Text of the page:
It's a parody of the Scooby-Doo series. In this episode the gang (with Hermes as Fred Jones, Amy as Velma Dinkley, Leela as Daphne Blake, Fry as Shaggy Rogers, and Bender as Scooby-Doo are driving through the Repeating Forest (a reference to the low-rent animation tactics used by Hanna-Barberra) on their way to visit the Professor's Cloning lab. On the way, they are first accosted by a Dragon Ghost which warns them to leave the forrest and subsequently they stop at George Takei's kabuki theater (which has fallen on hard times due to the placement of a basketball arena next door) for a bite to eat. Making their way on to the cloning lab, where Zoidberg is the Professor's anti-cloning butler and the Harlem Globetrotters are visiting in order to have a team of 5 clones of Larry Bird made in order to practice against. While staying overnight, nearly every Scooby Doo trope is paid homage to, culminating in a two-part reveal which results in the decapitation of Zoidberg (as though the Mystery Crew expected his real head to be a removable mask) and they discover that Takei is the one who did it because he figured if the Globetrotters couldn't play, people would come to his kabuki theater instead (which was true), but Takei says that he did it because he is mentally ill (which was not true). The Trotters go on to their scheduled local basketball game, which turns out to be against a team of SIX Larry Birds.
The crowd outside the White House grows violent and throws a brick through the window. Nixon's solution is to watch Purpleberry Pond-after putting in a call to Hollywood that the public want the government to regulate children's programming to have helpful lessons shoehorned in. In Purpleberry Pond, life is idyllic and everyone and everything are a shade of violet. The characters encourage "healthy" eating, having fun with others and not judging people because they're different. Throughout there are commercials for Purpleberry Puffs cereal, a new variety of cereal being introduced whenever a new character is introduced, with a sub-narrative wherein the child in the commercials becomes obese and is implied to have developed Type II diabetes. For example, when "Lord Loquat" is introduced, "orange berry" pieces are added to the cereal and when the Berry Burglar (Professor Farnsworth in a role analogous more to Gargamel from the Smurfs rather the Purple Pie Man from Strawberry Shortcake) fires a sugarball bomb at Purpleberry Pond, the cereal introduces its new "Sugar-blasted" pops.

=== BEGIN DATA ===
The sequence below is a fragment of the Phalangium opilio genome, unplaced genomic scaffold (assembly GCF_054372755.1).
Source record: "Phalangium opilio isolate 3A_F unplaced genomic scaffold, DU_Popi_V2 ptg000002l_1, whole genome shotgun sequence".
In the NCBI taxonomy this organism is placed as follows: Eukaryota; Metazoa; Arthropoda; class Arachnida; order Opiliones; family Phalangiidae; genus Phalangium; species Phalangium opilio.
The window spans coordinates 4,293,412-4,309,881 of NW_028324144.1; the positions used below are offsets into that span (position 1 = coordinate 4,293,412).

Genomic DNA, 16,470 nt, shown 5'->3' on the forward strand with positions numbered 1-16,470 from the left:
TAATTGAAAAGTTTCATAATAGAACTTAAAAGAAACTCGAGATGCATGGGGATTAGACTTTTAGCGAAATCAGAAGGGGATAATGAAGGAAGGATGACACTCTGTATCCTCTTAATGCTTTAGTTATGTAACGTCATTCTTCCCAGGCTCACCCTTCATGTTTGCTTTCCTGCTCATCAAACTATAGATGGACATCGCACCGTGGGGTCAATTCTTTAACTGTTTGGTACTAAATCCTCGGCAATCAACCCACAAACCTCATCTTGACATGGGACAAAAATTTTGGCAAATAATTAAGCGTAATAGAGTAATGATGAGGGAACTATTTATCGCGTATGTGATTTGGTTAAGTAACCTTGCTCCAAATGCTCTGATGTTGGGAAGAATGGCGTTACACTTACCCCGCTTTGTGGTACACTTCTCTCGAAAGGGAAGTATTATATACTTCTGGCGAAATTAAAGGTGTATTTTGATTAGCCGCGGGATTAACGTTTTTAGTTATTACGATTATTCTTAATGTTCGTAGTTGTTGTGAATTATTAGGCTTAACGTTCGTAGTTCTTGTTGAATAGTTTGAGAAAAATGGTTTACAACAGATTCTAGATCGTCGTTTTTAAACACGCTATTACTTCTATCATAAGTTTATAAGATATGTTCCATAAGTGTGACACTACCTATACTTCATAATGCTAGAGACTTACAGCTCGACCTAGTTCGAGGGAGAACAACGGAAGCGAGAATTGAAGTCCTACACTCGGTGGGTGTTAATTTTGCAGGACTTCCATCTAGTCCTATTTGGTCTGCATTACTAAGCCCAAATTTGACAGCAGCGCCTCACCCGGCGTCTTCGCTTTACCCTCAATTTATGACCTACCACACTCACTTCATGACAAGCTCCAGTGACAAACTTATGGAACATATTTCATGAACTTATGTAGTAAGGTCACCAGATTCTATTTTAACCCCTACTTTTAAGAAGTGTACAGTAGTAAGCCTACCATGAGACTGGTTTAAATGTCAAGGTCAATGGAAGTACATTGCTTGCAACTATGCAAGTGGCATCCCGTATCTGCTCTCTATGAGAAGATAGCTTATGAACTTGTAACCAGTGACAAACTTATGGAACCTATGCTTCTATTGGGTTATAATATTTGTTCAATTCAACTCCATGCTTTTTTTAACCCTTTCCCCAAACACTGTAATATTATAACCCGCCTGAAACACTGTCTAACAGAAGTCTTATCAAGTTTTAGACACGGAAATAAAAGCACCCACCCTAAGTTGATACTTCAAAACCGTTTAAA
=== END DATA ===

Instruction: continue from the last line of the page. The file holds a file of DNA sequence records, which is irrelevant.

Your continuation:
Lastly, Nixon and Agnew begin to watch the G.I. Zapp cartoon, but find after a few minutes that it is, as the rioting crowd outside says, too violent. Nixon creatively re-edits the cartoon (using a device which is implied to have played a part in Nixon's historical erasing of Oval Office tapes.) In Nixon's version, the violently code-named GI Zapp members are re-christened, more innocent explanations for violent actions are narrated in Nixon's voice (e.g., a version of water-boarding is made bobbing for apples and footage is run backwards to create "bullet sucking tanks.") When "Orphan Crippler's" (Bender's) chest cavity opens to reveal what appears to be a giant Killamajig from Chapek 9 or a Fleen from Omicron Persei 8, set to violently dispatch of an enemy soldier, Nixon gives up and censors to a GI Joe style PSA about sharing instead of fighting featuring Dwight, Cubert and Nixon and Agnew themselves, riding up on a motorcycle and sidecar and tearing in half the football that the children had just been arguing over, culminating in a rainbow-against-a-starscape catchphrase, "Now you know something!"